But what you really should avoid is this vaccine. And be sure to take precautions around those who’ve been vaccinated because chances are, they’ll come down with the flu anyway. (And leading up to that, I’m sure many who’ve gotten the vaccine believe they’re no longer contagious… or even worse, will deny they’re coming down with something altogether).

I fear that this flu season it will be, as the French say, “suave qui peut” or “every man for himself.” Here are six simple, natural ways you can protect yourself from the flu this winter.

6 vaccine-free strategies for flu protection

1) Wash your hands. Flu and cold viruses are typically spread through direct contact—like touching your nose, mouth, or eyes after coming in contact with a contaminated surface. That’s why washing your hands with good old-fashioned soap and water is the best flu prevention technique.

In fact, an experiment my daughter and I conducted years ago found that washing with soap removes 99 percent of germs from your hands.

So wash your hands regularly throughout the day, and avoid touching your face unless your hands are clean. And don’t forget to wash under your fingernails, where germs love to congregate.

2) Avoid air dryers. In the February 2015 issue of Insiders’ Cures (“The shocking source spreading cold and flu viruses”), I wrote about a study showing that hand dryers also blast viruses around a restroom. And those viruses can linger in the air for up to 30 minutes. It’s pretty gross when you think about it…

But simply drying your hands with a paper towel or handkerchief can scrape off any remaining germs left over after hand washing. Just make sure to use that towel or handkerchief to open the door before you exit. It’ll help you avoid germs deposited on the door handle by those who opted to use the air dryer—or even worse— those who didn’t wash their hands at all.

3) Rinse off your face. Remember, someone can literally breathe the flu virus onto you. But you can protect yourself by rinsing away any virus microbes that get near your eyes, nose, and mouth.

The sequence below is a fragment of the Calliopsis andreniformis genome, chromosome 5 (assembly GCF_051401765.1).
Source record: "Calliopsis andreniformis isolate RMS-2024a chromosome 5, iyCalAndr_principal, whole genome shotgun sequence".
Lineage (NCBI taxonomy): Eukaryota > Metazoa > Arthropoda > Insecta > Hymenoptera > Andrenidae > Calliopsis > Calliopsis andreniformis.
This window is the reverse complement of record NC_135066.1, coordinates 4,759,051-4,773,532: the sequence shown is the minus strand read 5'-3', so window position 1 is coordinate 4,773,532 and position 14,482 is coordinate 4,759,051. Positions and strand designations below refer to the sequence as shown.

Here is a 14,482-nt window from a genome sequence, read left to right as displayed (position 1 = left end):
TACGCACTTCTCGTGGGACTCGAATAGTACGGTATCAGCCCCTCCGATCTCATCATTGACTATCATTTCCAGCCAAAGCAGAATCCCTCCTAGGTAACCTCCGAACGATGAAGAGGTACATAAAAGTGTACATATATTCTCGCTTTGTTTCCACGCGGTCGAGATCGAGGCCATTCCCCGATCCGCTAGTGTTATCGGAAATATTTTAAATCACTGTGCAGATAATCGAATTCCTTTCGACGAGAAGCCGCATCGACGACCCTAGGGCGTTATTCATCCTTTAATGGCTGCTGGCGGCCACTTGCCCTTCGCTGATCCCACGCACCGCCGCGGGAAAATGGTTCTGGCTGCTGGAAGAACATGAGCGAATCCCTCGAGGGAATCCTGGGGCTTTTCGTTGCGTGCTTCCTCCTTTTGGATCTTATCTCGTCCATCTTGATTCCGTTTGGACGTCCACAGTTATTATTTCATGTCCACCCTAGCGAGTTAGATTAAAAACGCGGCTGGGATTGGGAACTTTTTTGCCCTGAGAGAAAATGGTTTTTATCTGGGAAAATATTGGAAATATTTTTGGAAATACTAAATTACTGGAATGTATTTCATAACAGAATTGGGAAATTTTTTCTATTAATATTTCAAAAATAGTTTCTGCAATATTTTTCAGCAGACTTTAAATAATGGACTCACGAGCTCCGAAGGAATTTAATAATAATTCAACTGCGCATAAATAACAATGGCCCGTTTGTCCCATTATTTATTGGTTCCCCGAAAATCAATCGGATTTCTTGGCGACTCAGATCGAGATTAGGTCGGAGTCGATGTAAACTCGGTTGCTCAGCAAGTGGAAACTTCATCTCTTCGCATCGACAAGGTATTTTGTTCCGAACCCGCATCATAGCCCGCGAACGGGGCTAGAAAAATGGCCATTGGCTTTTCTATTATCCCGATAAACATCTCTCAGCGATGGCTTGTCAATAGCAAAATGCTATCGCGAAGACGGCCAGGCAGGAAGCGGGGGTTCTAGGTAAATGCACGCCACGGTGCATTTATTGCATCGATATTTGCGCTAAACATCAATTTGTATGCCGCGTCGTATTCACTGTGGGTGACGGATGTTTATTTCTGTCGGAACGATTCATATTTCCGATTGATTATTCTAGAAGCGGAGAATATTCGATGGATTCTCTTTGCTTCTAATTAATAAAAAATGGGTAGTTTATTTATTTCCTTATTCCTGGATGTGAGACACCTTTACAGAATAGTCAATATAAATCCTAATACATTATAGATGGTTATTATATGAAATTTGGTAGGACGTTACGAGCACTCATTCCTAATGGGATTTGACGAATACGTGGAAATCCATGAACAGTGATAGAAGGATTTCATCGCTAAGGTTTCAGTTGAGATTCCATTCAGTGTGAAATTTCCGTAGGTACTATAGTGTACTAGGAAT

Whenever you believe you’ve come in contact with someone with the flu, flush out the germs by holding your breath and submerging your entire face into a sink or large bowl of warm water—completely covering your eyes, nose, and mouth. Blink your eyes several times. Then blow out through your nose.

4) Boost your immunity. The best way to fight any virus is to have a strong immune system. I recommend you take a high-quality vitamin B complex every day, along with 250 mg of vitamin C twice a day.

Research shows that regular intake of vitamin D can help prevent or fight off the flu, as well as colds and viral infections. I recommend 10,000 of D3 a day. (For more on D’s disease-fighting capabilities, see page 5).

Magnesium (400 mg a day) and selenium (100 mcg per day) have also been found to help your immune system ward off colds and viruses like the flu.

5) Add an adaptogen to your daily routine. These medicinal plant substances help your body maintain a healthy balance and state of normalcy, and can help promote an active and healthy immune system. Like their name implies, they help you “adapt” to the stressors of every day life.

Common adaptogens include ashwagandha (500 mg per day), panax ginseng (250 to 500 mg per day), and Sutherlandia frutescens (600 mg per day).

6) Take these herbs at the first sniffle. Echinacea, goldenseal, and elderberry have been found to be effective at reducing the length and severity of colds and flu, but they must be taken at the first sign of a virus.

Rather than swallowing capsules, I prefer to brew these herbs as a tea—with the addition of flu-fighting honey, fresh lemon, and/or ginger.

The bottom line: It’s very easy to (sometimes unknowingly) expose yourself to cold and flu viruses. But practicing sensible personal hygiene and boosting your immune system can go a long way toward keeping you flu-free this fall and winter.

Sources:

1”Flu vaccine grown without eggs provided measurably better protection this season, FDA says.”STAT. March 9, 2018. Retrieved from: statnews.com/2018/03/09/cell-culture-flu-vaccine-flucelvax/

2”New flu vaccine only a little better than traditional shot.” AP News. June 20, 2018. Retrieved from: apnews.com/ebd47b7368a14ae79f83d68a571b8363/New-flu-vaccine-only-a-little-better-than-traditional-shot

3“Infectious virus in exhaled breath of symptomatic seasonal influenza cases from a college community.” PNAS. January 18, 2018. 201716561.